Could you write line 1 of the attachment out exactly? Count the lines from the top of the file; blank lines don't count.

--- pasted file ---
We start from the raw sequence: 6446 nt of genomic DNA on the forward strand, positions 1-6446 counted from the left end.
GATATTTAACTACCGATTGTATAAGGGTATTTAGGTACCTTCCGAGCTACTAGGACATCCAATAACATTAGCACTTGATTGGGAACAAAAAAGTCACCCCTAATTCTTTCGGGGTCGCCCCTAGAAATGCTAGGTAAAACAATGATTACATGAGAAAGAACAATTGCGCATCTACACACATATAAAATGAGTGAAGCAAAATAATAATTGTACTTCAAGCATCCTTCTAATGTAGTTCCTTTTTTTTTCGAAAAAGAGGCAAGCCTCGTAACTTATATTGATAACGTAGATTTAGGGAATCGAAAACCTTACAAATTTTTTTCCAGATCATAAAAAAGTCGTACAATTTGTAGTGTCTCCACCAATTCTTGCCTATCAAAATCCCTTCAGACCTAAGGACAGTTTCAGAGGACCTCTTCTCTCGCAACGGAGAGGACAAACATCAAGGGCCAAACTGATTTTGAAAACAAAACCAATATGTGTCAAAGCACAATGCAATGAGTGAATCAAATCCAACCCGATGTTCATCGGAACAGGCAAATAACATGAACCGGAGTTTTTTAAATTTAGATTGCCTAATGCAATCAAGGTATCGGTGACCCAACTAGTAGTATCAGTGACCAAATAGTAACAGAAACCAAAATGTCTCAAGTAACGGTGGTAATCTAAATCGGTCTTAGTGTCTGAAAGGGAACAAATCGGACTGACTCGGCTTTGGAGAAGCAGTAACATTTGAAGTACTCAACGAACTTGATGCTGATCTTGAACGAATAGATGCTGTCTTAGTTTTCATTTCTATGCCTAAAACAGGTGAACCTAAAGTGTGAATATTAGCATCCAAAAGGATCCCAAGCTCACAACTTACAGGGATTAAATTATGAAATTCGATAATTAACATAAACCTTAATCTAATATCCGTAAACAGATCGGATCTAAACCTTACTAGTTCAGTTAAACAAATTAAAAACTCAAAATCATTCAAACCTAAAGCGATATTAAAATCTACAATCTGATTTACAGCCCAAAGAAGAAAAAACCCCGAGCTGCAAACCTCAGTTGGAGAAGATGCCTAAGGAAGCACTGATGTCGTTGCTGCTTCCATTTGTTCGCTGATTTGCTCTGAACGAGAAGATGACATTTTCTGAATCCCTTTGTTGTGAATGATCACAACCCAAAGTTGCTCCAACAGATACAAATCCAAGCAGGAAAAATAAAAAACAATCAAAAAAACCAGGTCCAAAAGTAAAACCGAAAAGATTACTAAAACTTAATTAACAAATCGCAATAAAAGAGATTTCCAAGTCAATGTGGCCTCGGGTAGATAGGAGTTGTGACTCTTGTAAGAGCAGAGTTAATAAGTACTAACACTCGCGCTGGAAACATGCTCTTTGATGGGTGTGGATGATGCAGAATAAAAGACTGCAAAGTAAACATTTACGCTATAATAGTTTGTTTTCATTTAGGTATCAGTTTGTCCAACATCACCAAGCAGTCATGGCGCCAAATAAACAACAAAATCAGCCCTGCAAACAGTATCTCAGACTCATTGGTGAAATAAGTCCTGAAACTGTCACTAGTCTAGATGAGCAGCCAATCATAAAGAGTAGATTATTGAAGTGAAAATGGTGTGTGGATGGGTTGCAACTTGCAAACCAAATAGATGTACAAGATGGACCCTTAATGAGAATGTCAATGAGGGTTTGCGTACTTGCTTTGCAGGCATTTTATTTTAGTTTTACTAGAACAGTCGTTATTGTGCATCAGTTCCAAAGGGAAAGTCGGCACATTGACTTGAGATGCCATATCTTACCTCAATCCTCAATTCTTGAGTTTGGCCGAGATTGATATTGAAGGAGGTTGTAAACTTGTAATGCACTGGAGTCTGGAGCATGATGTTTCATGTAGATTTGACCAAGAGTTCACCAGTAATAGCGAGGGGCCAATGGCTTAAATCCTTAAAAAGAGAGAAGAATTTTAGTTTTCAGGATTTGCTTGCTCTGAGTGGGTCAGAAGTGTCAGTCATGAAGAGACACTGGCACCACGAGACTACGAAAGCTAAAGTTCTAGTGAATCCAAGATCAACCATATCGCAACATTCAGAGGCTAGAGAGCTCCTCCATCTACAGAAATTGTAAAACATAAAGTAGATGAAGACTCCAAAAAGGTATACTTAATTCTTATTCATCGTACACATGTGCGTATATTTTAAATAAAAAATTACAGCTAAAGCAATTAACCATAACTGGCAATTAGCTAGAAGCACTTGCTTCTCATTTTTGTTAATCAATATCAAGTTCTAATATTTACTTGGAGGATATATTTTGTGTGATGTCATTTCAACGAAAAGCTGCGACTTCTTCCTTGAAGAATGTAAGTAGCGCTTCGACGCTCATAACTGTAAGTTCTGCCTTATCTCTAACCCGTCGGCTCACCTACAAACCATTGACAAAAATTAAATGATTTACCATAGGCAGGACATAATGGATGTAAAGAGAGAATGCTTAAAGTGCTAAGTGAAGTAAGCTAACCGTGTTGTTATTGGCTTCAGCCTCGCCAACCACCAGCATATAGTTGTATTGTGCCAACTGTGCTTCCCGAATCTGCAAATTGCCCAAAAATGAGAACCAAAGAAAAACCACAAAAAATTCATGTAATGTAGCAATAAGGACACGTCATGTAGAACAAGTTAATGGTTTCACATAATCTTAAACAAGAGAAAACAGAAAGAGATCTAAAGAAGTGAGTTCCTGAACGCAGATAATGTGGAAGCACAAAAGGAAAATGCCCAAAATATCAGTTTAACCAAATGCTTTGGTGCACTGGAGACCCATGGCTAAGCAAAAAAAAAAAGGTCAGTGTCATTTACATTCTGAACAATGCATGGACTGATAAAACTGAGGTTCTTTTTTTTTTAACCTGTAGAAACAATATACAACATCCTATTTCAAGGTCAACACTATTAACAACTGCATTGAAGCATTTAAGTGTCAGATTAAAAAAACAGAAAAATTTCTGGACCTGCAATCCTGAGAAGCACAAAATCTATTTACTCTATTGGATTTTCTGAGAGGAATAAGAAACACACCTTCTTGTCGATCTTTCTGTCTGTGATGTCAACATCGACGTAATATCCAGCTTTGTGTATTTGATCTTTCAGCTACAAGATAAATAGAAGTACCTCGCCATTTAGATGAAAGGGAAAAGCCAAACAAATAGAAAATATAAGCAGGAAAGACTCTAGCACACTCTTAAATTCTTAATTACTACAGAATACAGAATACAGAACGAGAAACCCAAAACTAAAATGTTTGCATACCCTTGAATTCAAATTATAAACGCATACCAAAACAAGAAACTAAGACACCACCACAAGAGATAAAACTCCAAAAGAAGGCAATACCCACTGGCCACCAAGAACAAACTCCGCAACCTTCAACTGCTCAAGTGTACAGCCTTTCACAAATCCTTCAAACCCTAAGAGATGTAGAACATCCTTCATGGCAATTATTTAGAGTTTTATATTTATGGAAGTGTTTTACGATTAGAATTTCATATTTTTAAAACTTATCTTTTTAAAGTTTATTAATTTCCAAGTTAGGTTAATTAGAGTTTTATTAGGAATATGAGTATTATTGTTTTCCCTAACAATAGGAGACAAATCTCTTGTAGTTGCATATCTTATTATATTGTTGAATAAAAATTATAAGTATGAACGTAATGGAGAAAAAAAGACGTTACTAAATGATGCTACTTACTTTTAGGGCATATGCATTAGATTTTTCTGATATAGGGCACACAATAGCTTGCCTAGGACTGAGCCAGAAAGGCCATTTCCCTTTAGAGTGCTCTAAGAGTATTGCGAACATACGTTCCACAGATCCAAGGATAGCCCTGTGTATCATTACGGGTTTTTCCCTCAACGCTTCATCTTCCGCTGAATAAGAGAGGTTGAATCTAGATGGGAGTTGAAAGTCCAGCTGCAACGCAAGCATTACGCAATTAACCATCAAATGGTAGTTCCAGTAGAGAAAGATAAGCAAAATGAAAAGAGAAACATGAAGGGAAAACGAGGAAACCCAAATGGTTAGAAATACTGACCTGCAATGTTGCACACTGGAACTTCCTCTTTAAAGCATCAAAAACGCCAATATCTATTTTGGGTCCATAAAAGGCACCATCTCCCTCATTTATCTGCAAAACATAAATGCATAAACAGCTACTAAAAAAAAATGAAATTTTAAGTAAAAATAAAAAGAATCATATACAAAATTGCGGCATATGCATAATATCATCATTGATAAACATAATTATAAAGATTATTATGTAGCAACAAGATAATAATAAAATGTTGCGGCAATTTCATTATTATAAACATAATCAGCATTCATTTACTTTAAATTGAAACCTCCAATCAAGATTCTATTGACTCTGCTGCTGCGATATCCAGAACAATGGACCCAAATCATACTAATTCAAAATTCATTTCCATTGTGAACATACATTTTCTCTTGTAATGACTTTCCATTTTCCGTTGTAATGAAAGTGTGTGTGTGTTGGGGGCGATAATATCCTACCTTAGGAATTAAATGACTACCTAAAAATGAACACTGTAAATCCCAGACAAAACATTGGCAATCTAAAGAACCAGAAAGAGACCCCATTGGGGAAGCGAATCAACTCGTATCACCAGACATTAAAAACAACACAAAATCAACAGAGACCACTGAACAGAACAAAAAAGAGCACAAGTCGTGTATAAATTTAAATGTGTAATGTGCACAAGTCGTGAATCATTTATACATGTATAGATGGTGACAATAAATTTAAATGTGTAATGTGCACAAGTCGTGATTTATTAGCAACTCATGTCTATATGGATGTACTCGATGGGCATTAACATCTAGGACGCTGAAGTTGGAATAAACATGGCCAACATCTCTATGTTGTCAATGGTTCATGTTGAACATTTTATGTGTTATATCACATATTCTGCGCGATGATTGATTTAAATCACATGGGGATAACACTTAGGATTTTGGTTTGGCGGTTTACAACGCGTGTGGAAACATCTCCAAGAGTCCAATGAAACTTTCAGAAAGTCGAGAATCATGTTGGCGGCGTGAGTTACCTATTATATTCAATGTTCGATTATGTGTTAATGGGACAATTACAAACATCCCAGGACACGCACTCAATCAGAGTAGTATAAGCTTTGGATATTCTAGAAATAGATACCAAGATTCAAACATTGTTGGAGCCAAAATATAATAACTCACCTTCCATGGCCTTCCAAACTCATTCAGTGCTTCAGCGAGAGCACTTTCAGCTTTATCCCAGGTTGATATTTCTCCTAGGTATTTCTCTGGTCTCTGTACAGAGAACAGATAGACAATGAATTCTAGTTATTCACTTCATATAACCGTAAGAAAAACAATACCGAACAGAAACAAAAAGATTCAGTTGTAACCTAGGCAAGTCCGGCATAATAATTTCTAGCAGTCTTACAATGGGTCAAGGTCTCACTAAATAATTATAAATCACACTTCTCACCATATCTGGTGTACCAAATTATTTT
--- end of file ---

We start from the raw sequence: 6446 nt of genomic DNA on the forward strand, positions 1-6446 counted from the left end.